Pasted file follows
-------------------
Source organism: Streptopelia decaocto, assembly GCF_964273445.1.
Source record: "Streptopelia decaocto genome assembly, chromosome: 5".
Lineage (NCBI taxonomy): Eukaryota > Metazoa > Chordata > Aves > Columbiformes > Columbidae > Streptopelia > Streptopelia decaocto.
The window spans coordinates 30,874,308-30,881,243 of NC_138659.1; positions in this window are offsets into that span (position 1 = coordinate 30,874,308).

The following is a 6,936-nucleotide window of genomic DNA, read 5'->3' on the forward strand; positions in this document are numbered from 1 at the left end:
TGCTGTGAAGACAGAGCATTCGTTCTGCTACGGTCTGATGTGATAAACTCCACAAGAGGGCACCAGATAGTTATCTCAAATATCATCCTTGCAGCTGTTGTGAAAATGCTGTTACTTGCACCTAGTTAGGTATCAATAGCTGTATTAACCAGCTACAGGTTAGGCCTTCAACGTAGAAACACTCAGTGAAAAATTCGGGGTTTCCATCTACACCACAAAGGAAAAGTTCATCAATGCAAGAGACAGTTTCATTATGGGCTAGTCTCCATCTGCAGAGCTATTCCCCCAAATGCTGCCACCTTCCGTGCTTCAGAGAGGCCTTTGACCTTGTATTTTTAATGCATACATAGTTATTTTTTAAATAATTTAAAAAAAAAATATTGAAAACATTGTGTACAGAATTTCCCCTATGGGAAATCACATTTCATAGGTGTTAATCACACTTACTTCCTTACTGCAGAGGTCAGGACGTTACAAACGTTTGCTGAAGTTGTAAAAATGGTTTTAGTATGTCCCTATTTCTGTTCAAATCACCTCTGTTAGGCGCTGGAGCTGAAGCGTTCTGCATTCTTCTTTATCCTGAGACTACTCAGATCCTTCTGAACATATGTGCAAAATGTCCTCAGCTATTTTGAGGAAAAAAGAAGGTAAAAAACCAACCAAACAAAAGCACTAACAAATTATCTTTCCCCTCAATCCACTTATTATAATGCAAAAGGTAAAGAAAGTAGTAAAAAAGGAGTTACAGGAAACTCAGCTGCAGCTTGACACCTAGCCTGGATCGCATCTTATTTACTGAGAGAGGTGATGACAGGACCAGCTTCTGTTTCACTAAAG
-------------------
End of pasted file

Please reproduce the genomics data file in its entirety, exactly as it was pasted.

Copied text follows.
Source organism: Streptopelia decaocto, assembly GCF_964273445.1.
Source record: "Streptopelia decaocto genome assembly, chromosome: 5".
Lineage (NCBI taxonomy): Eukaryota > Metazoa > Chordata > Aves > Columbiformes > Columbidae > Streptopelia > Streptopelia decaocto.
The window spans coordinates 30,874,308-30,881,243 of NC_138659.1; positions in this window are offsets into that span (position 1 = coordinate 30,874,308).

The following is a 6,936-nucleotide window of genomic DNA, read 5'->3' on the forward strand; positions in this document are numbered from 1 at the left end:
TGCTGTGAAGACAGAGCATTCGTTCTGCTACGGTCTGATGTGATAAACTCCACAAGAGGGCACCAGATAGTTATCTCAAATATCATCCTTGCAGCTGTTGTGAAAATGCTGTTACTTGCACCTAGTTAGGTATCAATAGCTGTATTAACCAGCTACAGGTTAGGCCTTCAACGTAGAAACACTCAGTGAAAAATTCGGGGTTTCCATCTACACCACAAAGGAAAAGTTCATCAATGCAAGAGACAGTTTCATTATGGGCTAGTCTCCATCTGCAGAGCTATTCCCCCAAATGCTGCCACCTTCCGTGCTTCAGAGAGGCCTTTGACCTTGTATTTTTAATGCATACATAGTTATTTTTTAAATAATTTAAAAAAAAAATATTGAAAACATTGTGTACAGAATTTCCCCTATGGGAAATCACATTTCATAGGTGTTAATCACACTTACTTCCTTACTGCAGAGGTCAGGACGTTACAAACGTTTGCTGAAGTTGTAAAAATGGTTTTAGTATGTCCCTATTTCTGTTCAAATCACCTCTGTTAGGCGCTGGAGCTGAAGCGTTCTGCATTCTTCTTTATCCTGAGACTACTCAGATCCTTCTGAACATATGTGCAAAATGTCCTCAGCTATTTTGAGGAAAAAAGAAGGTAAAAAACCAACCAAACAAAAGCACTAACAAATTATCTTTCCCCTCAATCCACTTATTATAATGCAAAAGGTAAAGAAAGTAGTAAAAAAGGAGTTACAGGAAACTCAGCTGCAGCTTGACACCTAGCCTGGATCGCATCTTATTTACTGAGAGAGGTGATGACAGGACCAGCTTCTGTTTCACTAAAG